BALTIMORE -- A few takeaways from the Boston Red Sox's 5-4 win in Camden Yards, a.k.a. the House That Lucchino Built, although we suspect a few Baltimore Orioles fans would beg to differ and say that if Babe Ruth gets credit for Yankee Stadium, Cal Ripken Jr.
Clay Buchholz pitched four scoreless innings in his final spring training start, setting him up well for the Red Sox's season opener on Monday.
The Red Sox decided to stick with their plan to send Blake Swihart to Triple-A Pawtucket, despite the injury to Christian Vazquez.
Shane Victorino will likely start in right field for the Boston Red Sox on Opening Day, putting Rusney Castillo's status in limbo.
Catcher Christian Vazquez was scheduled to have his throwing elbow examined by Dr. James Andrews at 9:30 a.m. Wednesday
Rob Nelson breaks down the most significant changes in the 2015 World Series odds. The biggest risers have been the Chicago Cubs and the biggest fallers the Philadelphia Phillies.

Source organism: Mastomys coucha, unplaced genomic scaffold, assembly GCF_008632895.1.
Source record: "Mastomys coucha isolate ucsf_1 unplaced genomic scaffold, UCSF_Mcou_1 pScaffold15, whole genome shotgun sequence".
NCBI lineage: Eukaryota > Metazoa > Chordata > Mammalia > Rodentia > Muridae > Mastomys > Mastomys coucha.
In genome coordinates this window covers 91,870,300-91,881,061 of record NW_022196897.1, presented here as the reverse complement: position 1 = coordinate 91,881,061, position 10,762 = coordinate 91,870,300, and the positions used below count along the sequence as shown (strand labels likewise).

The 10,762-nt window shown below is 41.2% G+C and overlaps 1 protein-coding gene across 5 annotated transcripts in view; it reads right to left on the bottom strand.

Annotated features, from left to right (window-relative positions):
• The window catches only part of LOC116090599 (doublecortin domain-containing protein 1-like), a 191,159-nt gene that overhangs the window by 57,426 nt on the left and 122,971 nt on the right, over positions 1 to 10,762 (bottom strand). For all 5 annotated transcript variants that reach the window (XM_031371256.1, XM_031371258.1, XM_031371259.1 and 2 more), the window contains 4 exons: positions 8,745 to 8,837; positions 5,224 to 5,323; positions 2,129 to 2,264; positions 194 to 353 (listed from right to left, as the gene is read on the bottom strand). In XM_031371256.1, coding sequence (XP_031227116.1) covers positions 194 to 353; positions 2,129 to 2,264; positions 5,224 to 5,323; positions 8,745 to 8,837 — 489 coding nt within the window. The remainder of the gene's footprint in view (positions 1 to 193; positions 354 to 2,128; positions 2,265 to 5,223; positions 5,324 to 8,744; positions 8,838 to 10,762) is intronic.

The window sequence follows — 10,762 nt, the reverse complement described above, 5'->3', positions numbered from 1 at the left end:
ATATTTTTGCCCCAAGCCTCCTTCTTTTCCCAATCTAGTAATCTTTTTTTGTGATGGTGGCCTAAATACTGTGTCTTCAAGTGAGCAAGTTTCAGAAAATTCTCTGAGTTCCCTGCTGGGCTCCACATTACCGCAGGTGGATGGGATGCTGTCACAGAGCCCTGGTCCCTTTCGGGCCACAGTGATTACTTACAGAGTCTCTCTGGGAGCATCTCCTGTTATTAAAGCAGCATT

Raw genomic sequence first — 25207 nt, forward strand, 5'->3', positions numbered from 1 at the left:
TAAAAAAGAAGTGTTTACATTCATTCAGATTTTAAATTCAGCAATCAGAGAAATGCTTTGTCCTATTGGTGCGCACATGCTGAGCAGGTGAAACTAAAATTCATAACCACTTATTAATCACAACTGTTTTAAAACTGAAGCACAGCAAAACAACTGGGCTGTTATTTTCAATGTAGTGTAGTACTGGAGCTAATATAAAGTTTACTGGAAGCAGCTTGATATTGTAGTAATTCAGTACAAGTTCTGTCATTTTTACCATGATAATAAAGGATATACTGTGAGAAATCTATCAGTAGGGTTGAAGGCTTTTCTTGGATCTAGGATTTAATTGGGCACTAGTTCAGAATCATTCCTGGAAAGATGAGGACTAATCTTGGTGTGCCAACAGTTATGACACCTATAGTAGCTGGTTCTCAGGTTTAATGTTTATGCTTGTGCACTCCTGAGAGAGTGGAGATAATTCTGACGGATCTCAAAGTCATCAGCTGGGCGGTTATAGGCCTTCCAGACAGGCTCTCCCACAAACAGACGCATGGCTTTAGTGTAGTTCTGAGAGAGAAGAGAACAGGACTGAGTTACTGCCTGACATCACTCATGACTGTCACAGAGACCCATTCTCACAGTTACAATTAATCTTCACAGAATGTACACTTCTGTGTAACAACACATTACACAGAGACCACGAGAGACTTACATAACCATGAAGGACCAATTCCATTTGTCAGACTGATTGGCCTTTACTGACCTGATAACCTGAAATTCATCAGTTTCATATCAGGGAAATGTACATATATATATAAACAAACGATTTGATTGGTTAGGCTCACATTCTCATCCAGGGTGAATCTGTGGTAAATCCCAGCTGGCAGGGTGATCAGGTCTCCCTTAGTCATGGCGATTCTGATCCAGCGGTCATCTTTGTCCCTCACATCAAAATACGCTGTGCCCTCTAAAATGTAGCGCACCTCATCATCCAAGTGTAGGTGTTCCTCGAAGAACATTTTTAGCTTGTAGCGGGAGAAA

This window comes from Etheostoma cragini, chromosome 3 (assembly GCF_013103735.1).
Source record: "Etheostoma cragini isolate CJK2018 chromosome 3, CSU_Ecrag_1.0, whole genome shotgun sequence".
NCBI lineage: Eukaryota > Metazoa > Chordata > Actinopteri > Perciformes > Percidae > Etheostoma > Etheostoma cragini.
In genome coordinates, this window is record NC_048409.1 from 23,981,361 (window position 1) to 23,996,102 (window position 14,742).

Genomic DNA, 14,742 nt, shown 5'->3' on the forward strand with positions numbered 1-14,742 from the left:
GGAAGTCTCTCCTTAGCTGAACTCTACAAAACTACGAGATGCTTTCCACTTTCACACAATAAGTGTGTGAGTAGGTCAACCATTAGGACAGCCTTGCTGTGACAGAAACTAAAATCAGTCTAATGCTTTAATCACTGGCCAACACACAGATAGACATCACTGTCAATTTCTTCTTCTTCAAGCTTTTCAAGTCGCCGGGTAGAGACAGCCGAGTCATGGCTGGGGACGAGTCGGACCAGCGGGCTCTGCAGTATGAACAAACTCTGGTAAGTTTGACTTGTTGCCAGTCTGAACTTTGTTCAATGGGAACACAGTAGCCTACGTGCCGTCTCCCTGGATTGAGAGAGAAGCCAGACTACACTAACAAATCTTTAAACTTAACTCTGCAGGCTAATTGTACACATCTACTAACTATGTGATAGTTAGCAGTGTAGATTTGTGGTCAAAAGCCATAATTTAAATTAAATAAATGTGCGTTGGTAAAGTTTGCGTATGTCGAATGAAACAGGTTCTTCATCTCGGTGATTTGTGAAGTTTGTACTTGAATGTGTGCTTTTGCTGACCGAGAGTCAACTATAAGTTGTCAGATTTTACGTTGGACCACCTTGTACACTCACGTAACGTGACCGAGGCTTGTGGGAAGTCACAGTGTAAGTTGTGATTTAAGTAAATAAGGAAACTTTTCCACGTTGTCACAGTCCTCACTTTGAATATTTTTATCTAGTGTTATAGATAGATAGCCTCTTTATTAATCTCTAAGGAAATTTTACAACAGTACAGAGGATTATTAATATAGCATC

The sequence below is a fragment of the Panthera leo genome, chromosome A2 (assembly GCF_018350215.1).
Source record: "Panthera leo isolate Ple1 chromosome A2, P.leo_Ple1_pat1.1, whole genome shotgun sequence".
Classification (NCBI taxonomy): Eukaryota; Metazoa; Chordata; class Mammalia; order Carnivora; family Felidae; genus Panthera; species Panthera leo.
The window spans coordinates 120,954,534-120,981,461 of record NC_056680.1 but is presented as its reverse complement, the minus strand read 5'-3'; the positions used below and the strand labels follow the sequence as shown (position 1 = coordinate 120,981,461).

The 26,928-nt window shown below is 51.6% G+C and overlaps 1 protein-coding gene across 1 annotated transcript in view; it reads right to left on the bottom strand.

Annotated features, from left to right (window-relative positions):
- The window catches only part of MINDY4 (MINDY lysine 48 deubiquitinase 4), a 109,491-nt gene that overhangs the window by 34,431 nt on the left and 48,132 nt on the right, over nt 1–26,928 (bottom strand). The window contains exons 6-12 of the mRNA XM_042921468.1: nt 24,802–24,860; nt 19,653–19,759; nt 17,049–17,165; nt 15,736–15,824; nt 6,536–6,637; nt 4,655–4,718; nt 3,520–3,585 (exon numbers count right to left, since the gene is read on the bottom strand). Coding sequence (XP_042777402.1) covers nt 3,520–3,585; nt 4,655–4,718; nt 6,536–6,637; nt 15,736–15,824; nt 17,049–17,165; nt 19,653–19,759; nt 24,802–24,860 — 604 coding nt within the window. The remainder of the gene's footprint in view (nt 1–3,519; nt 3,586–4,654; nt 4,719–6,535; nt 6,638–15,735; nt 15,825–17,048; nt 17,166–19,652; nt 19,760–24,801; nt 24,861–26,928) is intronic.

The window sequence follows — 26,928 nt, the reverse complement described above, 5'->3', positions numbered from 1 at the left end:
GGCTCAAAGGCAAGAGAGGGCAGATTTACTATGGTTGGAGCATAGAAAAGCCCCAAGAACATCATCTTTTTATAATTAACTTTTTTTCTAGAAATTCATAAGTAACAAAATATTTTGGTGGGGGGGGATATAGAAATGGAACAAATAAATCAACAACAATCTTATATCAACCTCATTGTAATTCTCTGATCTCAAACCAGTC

The Sox have a split-squad pair of games Wednesday; Clay Buchholz will be facing the Twins in Hammond Stadium, Steven Wright will be facing Toronto
The Boston Red Sox picked the brain of newly acquired catcher Sandy Leon, who was acquired from Washington, who the Sox will play in their home opener.
Tristan H. Cockcroft makes more than 50 bold fantasy baseball predictions for the 2015 season.
Having played a night game Monday against the Twins, Boston's regulars remained back in the Fort Tuesday.
Offense is on the decline. Can the trend be reversed? Here's how the hitters can strike back.
Karl Ravech and Doug Glanville look at the players just outside the top 25 who can make a jump into the top 10 next season.
Red Sox first baseman Mike Napoli broke his bat on a solo home run in a spring training game against the Twins.
Who is No. 1? We concluded our countdown of the top 100 players in baseball with the top 25 and not surprisingly, Mike Trout leads the way.
We continue our countdown of the top 100 players in baseball in 2015 with Nos. 26-50.
Takeaways from the Fort, where the Boston Red Sox made Brian Duensing look like a high school freshman.